The paper-and-pencil transfer test included six items (Cronbach’s alpha ¼.76). These
items were multiple-choice items that were similar to the posttest items, but the
numerals were four-digits, which were not discussed during the learning phase.
Children were assigned a score from 0 to 6 based on their correct multiple-
The block task was a three-item measure assessing children’sknowledge of the connec-
tions between base-ten blocks and symbols adapted from prior work (Laski et al., 2014).
Piles of ones-blocks, tens-blocks, and hundreds-blocks were placed in front of the child.
The experimenter showed a laminated card with ‘7’printed on it, selected the correct
number of blocks, and said, ‘Look, this shows seven [points to card] and this shows
seven [points to blocks]’. The child then completed three test items with numerals 12,
28, and 134. On each trial, they were shown a card with the number and asked to
show the number using blocks. Responses were scored as correct if the quantity of
blocks matched the numeral (e.g. representing the numeral 12 with one tens-block and
two ones-blocks). Children were assigned a score from 0 to 3.
The average score on the pretest was 6.86 (out of 12; SD ¼2.97), and scores ranged
from 1 to 12. As shown in Table 1, there were descriptive differences in pretest scores
as a function of condition, and the effect of condition on pretest scores approached
conventional levels of significance, F(3, 108) ¼2.68, p¼.051, g
¼.07. We took sev-
eral steps to ensure these initial differences did not explain away any conclusions.
First, we included pretest scores as a covariate in subsequent analyses. Second, we re-
ran all subsequent analyses excluding extreme scores on the pretest (i.e. scoring
higher than 10 or scoring lower than 3), and the results remain unchanged. Third, we
controlled for other variables that were significantly related to pretest scores. Pretest
scores were significantly higher for children who reported prior experience using the
base-ten blocks (M¼7.37, SD ¼2.85) relative to children who did not (M¼5.52,
SD ¼2.90), F(1, 110) ¼9.42, p¼.003, g
¼.08. Also, pretest scores were positively
correlated with children’s age, r(110) ¼.51, p<.001. Thus, prior block experience and
age were also included as covariates in subsequent analyses. Preliminary analyses indi-
cated no reliable interactions between these three background variables and condi-
tion, so no interactions with age, pretest score, or prior block experience were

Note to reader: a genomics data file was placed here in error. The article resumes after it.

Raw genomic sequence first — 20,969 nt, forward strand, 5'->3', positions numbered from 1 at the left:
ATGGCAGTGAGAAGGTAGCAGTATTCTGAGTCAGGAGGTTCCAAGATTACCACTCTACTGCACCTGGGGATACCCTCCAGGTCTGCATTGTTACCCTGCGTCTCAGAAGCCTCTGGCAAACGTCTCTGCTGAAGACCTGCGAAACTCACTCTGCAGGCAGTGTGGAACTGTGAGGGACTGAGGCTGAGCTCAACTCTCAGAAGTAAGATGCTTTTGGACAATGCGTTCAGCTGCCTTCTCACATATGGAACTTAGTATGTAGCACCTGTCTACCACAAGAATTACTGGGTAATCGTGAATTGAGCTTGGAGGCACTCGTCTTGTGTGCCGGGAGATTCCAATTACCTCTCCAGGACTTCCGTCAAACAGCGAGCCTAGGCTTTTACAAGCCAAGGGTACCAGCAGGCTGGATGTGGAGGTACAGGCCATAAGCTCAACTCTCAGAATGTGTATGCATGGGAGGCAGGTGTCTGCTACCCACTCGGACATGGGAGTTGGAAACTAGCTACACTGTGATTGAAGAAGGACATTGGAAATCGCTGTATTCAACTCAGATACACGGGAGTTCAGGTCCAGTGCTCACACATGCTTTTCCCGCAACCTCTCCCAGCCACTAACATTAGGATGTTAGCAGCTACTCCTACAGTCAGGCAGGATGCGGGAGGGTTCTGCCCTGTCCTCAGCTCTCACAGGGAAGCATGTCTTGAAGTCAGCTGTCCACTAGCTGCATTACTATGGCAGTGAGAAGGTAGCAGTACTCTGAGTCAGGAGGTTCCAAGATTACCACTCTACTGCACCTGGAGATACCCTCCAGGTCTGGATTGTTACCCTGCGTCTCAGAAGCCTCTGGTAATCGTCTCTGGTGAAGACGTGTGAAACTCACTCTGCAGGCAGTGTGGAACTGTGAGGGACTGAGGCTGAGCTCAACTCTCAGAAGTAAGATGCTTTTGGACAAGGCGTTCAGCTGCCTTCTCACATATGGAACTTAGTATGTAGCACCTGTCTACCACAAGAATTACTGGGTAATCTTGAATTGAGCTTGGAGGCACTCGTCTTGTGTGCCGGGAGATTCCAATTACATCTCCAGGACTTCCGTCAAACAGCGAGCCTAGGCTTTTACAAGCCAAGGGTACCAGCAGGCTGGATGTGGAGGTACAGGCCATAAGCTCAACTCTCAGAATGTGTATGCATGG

included in the final models.
8 A. M. DONOVAN AND E. R. FYFE
RQ1: Condition differences predicting posttest and transfer
The first set of planned analyses focussed on the effects of condition on the posttest
and transfer test. The average score on the posttest was 7.79 (out of 12, SD ¼3.07,
Skewness ¼.31). Given the isomorphic nature of the posttest and pretest, we exam-
ined improvement across these two measures (see Table 1). Posttest scores were sig-
nificantly higher than pretest scores, t(111) ¼5.83, p<.001, suggesting that children
learned from the place value activities. When split by condition, there was significant
improvement in the Concrete Only, t(30) ¼4.35, p¼.001, Two-Step Fading, t(27) ¼
3.59, p¼.001, and Three-Step Fading conditions, t(23) ¼3.15, p¼.004. There was
not significant improvement in Fading-with-Comparison, t(28) ¼0.89, p¼.380.
To formally analyse condition differences, a linear regression model was used with
condition as the independent variable and posttest scores (out of 12) as the depend-
ent variable. Pretest scores, age, and prior block experience were included as covari-
ates. Three Helmert Contrasts were used to represent the four levels of condition.
Helmert Contrasts compare the first condition to all subsequent conditions (second/
third/fourth), then compare the second condition to all subsequent conditions (third/
fourth), and so on. We selected Helmert Contrasts as they aligned with our hypotheses
and allowed us to test the contrasts of interest: (1) Concrete Only versus the three fad-
ing conditions, (2) Fading-with-Comparison versus the step-wise Fading conditions,
and (3) Two-Step Fading versus Three-Step Fading.
The model predicting posttest scores accounted for 74% of the variance. Figure 2
displays the adjusted means by condition. There was a significant, positive effect of
pretest score, ß¼.78, p<.001, but not an effect of age, ß¼.09, p¼.136, or prior
block experience, ß¼.05, p¼.378. The first condition contrast was not significant, ß
¼–.02, p¼.772; the three fading conditions had an average adjusted score of 7.77
¼0.18) and the Concrete Only condition had an average adjusted score of 7.87
¼0.28). The second condition contrast was statistically significant, ß¼.15, p¼
Concrete Only Fading-with-Comparison Two-Step Fading Three-Step Fading
Number Correct (out of 12)
Adjusted Posttest Scores
Figure 2. Adjusted posttest scores by condition. Note. Scores are adjusted means and error bars
represent adjusted standard errors after controlling for pretest scores, age, and prior experience
EDUCATIONAL PSYCHOLOGY 9
.005; the step-wise Fading conditions scored significantly higher (M
0.23) than Fading-with-Comparison (M
¼0.29). The third condition con-
trast was not significant, ß¼–.04, p¼.416; the Three-Step Fading condition had an
average adjusted score of 7.94 (SE
¼0.32) and the Two-Step Fading condition had
an average adjusted score of 8.32 (SE
On the transfer test, the average score was 3.65 (out of 6, SD ¼1.76, Skewness ¼
.21). The same linear regression model was used with transfer test scores (out of 6)